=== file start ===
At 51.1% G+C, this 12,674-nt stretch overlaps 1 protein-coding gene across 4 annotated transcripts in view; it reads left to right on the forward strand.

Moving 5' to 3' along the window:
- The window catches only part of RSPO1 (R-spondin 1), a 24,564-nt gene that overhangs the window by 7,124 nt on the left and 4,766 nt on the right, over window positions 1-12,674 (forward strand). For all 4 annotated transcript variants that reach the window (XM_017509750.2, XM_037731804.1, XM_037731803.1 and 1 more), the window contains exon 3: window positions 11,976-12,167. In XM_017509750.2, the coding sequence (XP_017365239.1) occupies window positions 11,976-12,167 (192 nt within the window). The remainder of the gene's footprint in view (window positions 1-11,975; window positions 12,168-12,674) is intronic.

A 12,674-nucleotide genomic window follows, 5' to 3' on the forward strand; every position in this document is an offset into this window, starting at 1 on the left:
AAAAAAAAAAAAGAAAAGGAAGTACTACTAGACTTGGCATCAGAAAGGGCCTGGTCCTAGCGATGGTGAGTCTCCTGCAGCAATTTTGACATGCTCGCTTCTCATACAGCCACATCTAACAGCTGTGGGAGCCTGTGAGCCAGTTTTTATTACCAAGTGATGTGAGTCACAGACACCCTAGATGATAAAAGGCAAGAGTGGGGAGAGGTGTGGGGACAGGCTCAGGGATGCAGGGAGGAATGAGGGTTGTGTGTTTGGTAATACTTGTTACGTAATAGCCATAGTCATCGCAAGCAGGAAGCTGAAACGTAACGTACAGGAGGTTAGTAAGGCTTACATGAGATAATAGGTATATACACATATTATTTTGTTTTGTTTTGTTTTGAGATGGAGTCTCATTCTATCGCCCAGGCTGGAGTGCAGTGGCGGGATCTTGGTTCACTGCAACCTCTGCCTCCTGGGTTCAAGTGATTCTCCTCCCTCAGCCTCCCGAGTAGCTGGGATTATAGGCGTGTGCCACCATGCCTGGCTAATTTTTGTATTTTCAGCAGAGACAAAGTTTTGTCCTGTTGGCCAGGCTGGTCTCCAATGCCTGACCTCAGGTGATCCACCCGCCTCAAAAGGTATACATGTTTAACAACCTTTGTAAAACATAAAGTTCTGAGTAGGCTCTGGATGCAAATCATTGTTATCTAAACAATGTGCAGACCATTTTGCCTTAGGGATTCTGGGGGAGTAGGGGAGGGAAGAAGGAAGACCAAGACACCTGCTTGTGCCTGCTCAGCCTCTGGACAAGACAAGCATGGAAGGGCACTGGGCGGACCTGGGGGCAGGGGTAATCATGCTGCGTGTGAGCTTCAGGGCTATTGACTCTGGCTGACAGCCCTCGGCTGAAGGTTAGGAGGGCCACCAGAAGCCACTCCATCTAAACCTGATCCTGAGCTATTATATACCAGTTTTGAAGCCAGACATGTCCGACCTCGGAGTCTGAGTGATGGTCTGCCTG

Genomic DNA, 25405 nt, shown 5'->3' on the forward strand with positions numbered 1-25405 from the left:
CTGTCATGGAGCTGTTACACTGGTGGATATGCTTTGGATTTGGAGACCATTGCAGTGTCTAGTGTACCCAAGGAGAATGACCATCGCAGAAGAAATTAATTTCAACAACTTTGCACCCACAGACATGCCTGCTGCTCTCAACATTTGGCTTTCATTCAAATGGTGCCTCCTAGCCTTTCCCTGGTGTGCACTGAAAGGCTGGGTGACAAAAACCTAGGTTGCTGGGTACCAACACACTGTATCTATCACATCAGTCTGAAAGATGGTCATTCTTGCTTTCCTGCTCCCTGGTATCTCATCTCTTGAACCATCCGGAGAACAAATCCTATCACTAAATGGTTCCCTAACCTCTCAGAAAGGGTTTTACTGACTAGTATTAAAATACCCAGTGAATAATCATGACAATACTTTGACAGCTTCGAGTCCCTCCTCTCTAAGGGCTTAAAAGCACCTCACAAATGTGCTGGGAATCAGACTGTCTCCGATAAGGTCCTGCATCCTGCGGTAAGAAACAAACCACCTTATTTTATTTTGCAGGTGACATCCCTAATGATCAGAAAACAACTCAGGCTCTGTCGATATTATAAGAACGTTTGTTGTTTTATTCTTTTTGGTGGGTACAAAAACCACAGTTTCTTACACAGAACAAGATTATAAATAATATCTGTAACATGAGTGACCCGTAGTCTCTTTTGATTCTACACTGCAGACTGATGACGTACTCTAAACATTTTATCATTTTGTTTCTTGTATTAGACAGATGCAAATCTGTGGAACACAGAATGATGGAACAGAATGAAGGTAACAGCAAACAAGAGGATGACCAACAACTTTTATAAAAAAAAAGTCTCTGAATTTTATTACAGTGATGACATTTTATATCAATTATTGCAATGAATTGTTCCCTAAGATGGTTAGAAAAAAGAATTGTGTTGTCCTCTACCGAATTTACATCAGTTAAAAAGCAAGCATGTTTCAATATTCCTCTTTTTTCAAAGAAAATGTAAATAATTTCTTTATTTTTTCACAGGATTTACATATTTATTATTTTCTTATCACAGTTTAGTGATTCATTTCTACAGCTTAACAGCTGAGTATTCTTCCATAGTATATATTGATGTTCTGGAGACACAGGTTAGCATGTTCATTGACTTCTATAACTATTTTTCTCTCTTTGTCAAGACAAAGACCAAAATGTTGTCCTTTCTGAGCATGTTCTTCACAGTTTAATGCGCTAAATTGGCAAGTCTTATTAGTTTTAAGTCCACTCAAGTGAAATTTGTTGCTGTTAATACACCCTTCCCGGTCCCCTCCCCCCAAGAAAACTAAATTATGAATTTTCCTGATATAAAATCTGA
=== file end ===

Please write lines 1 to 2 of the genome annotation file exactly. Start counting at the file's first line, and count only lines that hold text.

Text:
At 51.1% G+C, this 12,674-nt stretch overlaps 1 protein-coding gene across 4 annotated transcripts in view; it reads left to right on the forward strand.

Moving 5' to 3' along the window: